Shadows of the Damned is a story about a demon hunter who battles to save his beloved from a fate of never-ending death at the hands of the most powerful demon in the Underworld.
Garcia Hotspur, the protagonist in Shadows of the Damned, is a likable character. He's confident as a demon hunter, kicks plenty of demon butt, and yet he has a soft spot for the love of his life, Paula. Fleming, the Lord of the Demons, has Paula abducted after an early confrontation with Garcia and, as it turns out, winds up as a third point in an unexpected love triangle. For each catch-phrase or amusing line that Garcia has in the game, an equal sense of panic and anguish can be seen and felt as he watches Paula repeatedly taken away by Fleming's minions. Sometimes she is dismembered or "killed", while other times, she cries out to Garcia in helpless distress. Johnson, Garcia's shape-shifting demon companion, not only serves as his arsenal throughout the game but also serves as his support and his friend. Sometimes he is the comic relief, and other times, he's the only source of information about the Underworld that Garcia has to consult from.
The premise and characters sounded interesting to me when I took part in the conference call for Shadows of the Damned prior to its release, and I had purposely avoided any other information or impressions about the game after the review had been assigned to me. I wanted to go into the experience as a generally neutral reviewer. I did have some expectations that were unavoidable, given the pedigree of the lead members of the development team. After all, any collaboration between Suda 51 and Shinji Mikami is something that always has big potential. When I started playing the game, and for most of the first three acts, I really liked what I saw and enjoyed the experience.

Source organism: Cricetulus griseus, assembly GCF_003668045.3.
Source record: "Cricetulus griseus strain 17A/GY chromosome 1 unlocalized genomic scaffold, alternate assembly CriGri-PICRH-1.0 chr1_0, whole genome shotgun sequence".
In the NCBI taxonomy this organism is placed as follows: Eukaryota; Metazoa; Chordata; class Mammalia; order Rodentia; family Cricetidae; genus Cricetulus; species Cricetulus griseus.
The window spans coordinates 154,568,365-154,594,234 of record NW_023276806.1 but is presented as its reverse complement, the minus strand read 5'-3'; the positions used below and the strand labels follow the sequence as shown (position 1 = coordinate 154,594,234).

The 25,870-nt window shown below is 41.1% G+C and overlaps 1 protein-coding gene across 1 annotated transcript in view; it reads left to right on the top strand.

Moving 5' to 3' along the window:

Sure, there were a lot of adult references that I felt a little guilty for laughing about. Yes, there was a fair amount of blood (akin to Killer7). It's also true that the interpretation of Hell in this game was a bit of a stretch at times. Still... the bottom line rarely wavered. I was having fun and found more right with Shadows of the Damned than I found wrong. I liked the game's relationship between darkness and light. Headshots felt satisfying. Johnson's upgrade abilities and versatility in weapon types added an extra dimension to gameplay. There were occasional puzzle sequences, but nothing was overly taxing and the game's pacing was solid. Boss and miniboss battles were exciting and even a little over-the-top at times. I was fortunate enough to have found a game that I was going to enjoy playing and reviewing, even if there were a few flaws to be found, like texture pop-in and occasionally lengthy loading times. One of the boss battles in the third act has frustrated me somewhat, but taking time away from the game and going back to it fresh solved that problem.
Then came Act 4.